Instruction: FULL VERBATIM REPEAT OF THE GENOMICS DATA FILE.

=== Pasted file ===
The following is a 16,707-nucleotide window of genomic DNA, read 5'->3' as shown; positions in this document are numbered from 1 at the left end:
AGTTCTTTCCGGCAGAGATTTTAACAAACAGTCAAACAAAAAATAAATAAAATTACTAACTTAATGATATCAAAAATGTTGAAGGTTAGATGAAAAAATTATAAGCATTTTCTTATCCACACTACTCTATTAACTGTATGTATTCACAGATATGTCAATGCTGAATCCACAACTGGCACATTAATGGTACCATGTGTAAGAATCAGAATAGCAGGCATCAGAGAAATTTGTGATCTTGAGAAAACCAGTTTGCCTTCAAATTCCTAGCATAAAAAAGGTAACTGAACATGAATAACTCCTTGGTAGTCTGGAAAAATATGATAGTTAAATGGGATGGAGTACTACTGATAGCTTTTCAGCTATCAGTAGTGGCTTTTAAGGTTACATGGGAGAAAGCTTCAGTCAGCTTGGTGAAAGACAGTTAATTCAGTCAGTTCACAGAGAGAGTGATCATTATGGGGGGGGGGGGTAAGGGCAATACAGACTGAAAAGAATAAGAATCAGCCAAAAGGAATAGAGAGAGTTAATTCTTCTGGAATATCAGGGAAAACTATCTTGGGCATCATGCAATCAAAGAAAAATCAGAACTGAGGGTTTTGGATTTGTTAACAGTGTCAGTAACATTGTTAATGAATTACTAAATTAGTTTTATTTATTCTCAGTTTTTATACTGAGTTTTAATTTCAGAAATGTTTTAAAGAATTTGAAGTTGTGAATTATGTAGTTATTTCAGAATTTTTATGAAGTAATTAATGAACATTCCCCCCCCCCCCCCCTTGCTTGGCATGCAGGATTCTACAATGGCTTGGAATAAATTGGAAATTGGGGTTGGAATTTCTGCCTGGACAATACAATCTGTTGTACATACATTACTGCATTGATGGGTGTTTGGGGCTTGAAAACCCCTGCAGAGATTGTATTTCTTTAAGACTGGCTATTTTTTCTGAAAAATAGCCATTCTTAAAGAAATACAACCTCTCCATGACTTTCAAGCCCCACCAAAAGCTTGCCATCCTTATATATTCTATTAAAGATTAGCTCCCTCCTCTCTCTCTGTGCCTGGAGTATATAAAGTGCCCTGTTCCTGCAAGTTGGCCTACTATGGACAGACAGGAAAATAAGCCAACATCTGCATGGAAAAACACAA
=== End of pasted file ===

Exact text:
The following is a 16,707-nucleotide window of genomic DNA, read 5'->3' as shown; positions in this document are numbered from 1 at the left end:
AGTTCTTTCCGGCAGAGATTTTAACAAACAGTCAAACAAAAAATAAATAAAATTACTAACTTAATGATATCAAAAATGTTGAAGGTTAGATGAAAAAATTATAAGCATTTTCTTATCCACACTACTCTATTAACTGTATGTATTCACAGATATGTCAATGCTGAATCCACAACTGGCACATTAATGGTACCATGTGTAAGAATCAGAATAGCAGGCATCAGAGAAATTTGTGATCTTGAGAAAACCAGTTTGCCTTCAAATTCCTAGCATAAAAAAGGTAACTGAACATGAATAACTCCTTGGTAGTCTGGAAAAATATGATAGTTAAATGGGATGGAGTACTACTGATAGCTTTTCAGCTATCAGTAGTGGCTTTTAAGGTTACATGGGAGAAAGCTTCAGTCAGCTTGGTGAAAGACAGTTAATTCAGTCAGTTCACAGAGAGAGTGATCATTATGGGGGGGGGGGGTAAGGGCAATACAGACTGAAAAGAATAAGAATCAGCCAAAAGGAATAGAGAGAGTTAATTCTTCTGGAATATCAGGGAAAACTATCTTGGGCATCATGCAATCAAAGAAAAATCAGAACTGAGGGTTTTGGATTTGTTAACAGTGTCAGTAACATTGTTAATGAATTACTAAATTAGTTTTATTTATTCTCAGTTTTTATACTGAGTTTTAATTTCAGAAATGTTTTAAAGAATTTGAAGTTGTGAATTATGTAGTTATTTCAGAATTTTTATGAAGTAATTAATGAACATTCCCCCCCCCCCCCCCTTGCTTGGCATGCAGGATTCTACAATGGCTTGGAATAAATTGGAAATTGGGGTTGGAATTTCTGCCTGGACAATACAATCTGTTGTACATACATTACTGCATTGATGGGTGTTTGGGGCTTGAAAACCCCTGCAGAGATTGTATTTCTTTAAGACTGGCTATTTTTTCTGAAAAATAGCCATTCTTAAAGAAATACAACCTCTCCATGACTTTCAAGCCCCACCAAAAGCTTGCCATCCTTATATATTCTATTAAAGATTAGCTCCCTCCTCTCTCTCTGTGCCTGGAGTATATAAAGTGCCCTGTTCCTGCAAGTTGGCCTACTATGGACAGACAGGAAAATAAGCCAACATCTGCATGGAAAAACACAA